Five Reasons to Visit the Glenbow Museum in Calgary

I first read about Calgary’s Glenbow Museum in The Globe and Mail as we were driving west from Ottawa, Ontario to Calgary, Alberta. Honestly, I couldn’t believe my luck, finding an in-depth piece about a museum in the city in which we were about to spend five days. Then, four of those days passed us by without a museum in sight so… (you know what’s coming) I put down my size six foot and said, “Museum! Now!”

1. The Big Gift (Temporary Exhibit, July 25 – September 14, 2008)
When Jeff Spalding arrived at the Glenbow in his new role as CEO and President, it was a homecoming of sorts. Earlier in his career he had worked at the Glenbow as an Art Curator. It seems that the people of the Canadian West are glad to have him back; since his return, in December 2007, art donations have poured in from artists and collectors. 900 pieces of art in total. I am no art historian but this seems a little out of the ordinary. Spalding and the folks at the Glenbow decided to share these donations, aptly titled “The Big Gift” with the public and, because there is so much yummy goodness to share, the work is being shown at the Nickle Arts Museum at the University of Calgary, the Illingworth Kerr Gallery at the Alberta College of Art and Design and the Glenbow itself.
We saw the 200 pieces on exhibit at the Glenbow. My favourite piece was Douglas Coupland’s six foot tall, army green, toy soldier. The soldier is deformed as though it did not come out of the mold just right. The two sides of its face don’t line up and this results in a sort of fun, Picasso-esque effect.

2. Mavericks: An Incorrigible History of Alberta (Permanent Exhibit)
The story of Alberta is told through the fierce men and women who settled it, tamed it, stirred things up, and led it politically. We read and watched the biographies of ranchers, cowboys, oil men, immigrants who worked on the railroad, soldiers and those who stayed at home. In one room, a ten foot sculpture of a stallion reared up on its hind legs. The miraculous part was that the horse was made of two miles of barbed wire. I saw some kids loving the train exhibit; they didn’t even seem to notice that they were learning about history! DP and I were entranced by a a long wall of hundreds of framed black and white photographs: weddings, funerals, a class picture taken in front of a one-room schoolhouse, a group of miners, a general store, and little kids playing. The ordinary people who created Alberta.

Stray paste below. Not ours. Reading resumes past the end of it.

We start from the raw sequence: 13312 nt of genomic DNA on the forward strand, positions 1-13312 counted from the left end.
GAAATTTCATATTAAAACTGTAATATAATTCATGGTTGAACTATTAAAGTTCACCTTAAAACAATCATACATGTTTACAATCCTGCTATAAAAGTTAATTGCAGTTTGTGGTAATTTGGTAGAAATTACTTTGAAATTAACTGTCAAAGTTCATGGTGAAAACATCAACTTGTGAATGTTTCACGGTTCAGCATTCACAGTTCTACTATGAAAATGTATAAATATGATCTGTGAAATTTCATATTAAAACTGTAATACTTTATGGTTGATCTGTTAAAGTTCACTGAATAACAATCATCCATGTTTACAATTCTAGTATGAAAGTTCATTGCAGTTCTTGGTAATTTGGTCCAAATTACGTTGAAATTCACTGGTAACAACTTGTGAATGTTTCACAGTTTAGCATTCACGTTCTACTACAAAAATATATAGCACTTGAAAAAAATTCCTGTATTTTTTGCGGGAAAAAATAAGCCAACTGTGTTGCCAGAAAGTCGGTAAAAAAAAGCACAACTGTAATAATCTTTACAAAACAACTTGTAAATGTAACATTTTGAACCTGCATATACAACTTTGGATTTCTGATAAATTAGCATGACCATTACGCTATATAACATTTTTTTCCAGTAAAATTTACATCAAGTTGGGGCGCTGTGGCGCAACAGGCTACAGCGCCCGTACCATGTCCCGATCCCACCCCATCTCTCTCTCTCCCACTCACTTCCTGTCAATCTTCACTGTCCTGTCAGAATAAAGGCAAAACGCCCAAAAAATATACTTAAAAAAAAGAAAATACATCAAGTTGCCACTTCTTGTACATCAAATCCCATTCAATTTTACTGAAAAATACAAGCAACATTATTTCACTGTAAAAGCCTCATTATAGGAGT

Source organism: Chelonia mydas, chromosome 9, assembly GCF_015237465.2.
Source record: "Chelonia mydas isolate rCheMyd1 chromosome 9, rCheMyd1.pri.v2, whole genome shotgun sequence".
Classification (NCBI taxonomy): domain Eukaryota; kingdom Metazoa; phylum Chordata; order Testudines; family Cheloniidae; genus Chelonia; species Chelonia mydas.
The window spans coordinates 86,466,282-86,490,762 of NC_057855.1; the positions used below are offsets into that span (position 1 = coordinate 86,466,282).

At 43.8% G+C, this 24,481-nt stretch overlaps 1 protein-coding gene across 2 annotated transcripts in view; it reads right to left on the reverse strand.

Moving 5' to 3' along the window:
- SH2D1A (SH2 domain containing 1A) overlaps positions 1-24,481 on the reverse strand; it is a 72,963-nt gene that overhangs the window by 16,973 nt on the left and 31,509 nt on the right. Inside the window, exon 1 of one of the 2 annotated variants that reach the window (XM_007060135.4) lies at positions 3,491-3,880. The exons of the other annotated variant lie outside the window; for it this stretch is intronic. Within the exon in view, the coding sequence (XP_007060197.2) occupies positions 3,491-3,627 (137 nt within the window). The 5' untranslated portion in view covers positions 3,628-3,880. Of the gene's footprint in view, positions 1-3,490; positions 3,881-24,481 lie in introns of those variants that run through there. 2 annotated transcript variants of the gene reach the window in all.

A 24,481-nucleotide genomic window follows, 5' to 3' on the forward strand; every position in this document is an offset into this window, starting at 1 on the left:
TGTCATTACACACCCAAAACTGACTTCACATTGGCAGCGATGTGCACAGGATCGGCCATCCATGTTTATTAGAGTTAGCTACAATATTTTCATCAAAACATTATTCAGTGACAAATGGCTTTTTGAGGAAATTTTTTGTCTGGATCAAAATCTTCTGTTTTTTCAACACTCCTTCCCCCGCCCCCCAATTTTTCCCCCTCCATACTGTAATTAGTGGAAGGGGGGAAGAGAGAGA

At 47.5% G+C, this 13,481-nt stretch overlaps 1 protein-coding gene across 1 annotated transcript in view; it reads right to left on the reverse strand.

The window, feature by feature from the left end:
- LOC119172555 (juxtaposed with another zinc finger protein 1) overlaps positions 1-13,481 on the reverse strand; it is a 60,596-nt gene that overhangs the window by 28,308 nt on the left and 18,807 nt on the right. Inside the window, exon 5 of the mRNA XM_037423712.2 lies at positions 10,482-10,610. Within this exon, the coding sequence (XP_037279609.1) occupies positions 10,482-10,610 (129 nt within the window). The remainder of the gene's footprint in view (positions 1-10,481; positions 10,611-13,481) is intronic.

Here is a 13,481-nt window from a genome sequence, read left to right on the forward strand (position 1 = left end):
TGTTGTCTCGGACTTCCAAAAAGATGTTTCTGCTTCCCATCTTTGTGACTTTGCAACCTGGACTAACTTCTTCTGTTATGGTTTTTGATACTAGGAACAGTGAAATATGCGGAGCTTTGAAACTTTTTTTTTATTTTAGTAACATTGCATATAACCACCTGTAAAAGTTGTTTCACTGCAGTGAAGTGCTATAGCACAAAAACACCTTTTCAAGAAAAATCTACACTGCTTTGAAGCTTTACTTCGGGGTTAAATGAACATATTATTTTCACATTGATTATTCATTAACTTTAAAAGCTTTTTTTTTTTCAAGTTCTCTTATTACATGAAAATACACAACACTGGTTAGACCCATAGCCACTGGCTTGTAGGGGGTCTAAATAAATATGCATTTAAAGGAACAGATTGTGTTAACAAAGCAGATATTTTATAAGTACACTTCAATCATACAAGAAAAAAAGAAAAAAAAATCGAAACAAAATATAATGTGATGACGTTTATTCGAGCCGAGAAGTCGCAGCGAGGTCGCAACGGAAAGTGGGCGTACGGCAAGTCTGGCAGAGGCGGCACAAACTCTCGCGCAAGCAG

3. Niitsitapiisinni: Our Way of Life (Permanent Exhibit)
This exhibit helps us understand the Blackfoot people, specifically how they lived within families, with the environment, and with their neighbours. Even if you walked through this exhibit without reading or interacting with the pieces, you would still be in for a sumptuous visual feast. On display are masks, ceramics, ceremonial clothing, and teepees. But those most richly rewarded will be the people who take time to watch short video clips, listen to an audio clip while sitting in the teepee, read about the residential schools native children were forced to attend, and feel the difference between an animal skin caught in the summer and one caught in the winter. This exhibit invites you to engage all of your senses in order to better understand the Blackfoot people and their way of life.

4. Crystal Sculpture
When you enter the museum on the ground floor, you cannot help but notice the bottom of an enormous crystal sculpture that hangs in the centre of the circular staircase. At first I thought it was a chandelier but it was not until we were actually on the stairs that I was able to see that the piece is actually a sculpture. Large glass crystals hang suspended from a height of four stories to the floor. The light from the museum dances all around the sculpture. I wish I could tell you more… who created it and when and what the inspiration was but I can’t find anything online. The photographer who took this photo calls it Aurora Borealis or Northern Lights.

5. Museums are good for us!
This one’s a little subjective (okay, not everyone is going to love Coupland’s green soldier either) but as an educator, I am passionate about learning and not just for kids. If you let it, this museum will take you on a great and memorable voyage and even Canadians will leave with a greater sense of Alberta’s rich and interesting history.

How to Get There:
Glenbow Museum is located in downtown Calgary in the heart of Calgary’s Cultural District, across from the Calgary Tower.

Glenbow Museum
130 – 9 Avenue S.E.
Calgary, Alberta
T2G 0P3

Phone: (403) 268-4100
Fax: (403) 265-9769

Practical Notes:
If you are driving to the museum, you might get lucky and find a parking space on the street. If not, you’ll be parking in a massive underground lot; be sure to make note of where you have parked. This parking lot is under the Calgary Tower, right next door to the Glenbow.

Leave yourself a lot of time. We were there for three hours and could have stayed much longer. (Also, it took us a while to find our car!)

Photo Credit: D’Arcy Norman at Flickr


  1. This is a great museum. I remember being a kid and thinking "museum" meant boring – a lot of looking respectfully and not touching. Museums have changed a lot. There were so many different kinds of experiences to have at the Glenbow, appealing to all of the senses, passively and actively. And it's nicely designed, too.

  2. The Aurora Borealis is by James Houston, noted Canadian artist & author,who was the main person credited with bringing Inuit art to world notice. I've been looking for examples of his glass art online, since he spent many years later in life designing at Steuben Glass.

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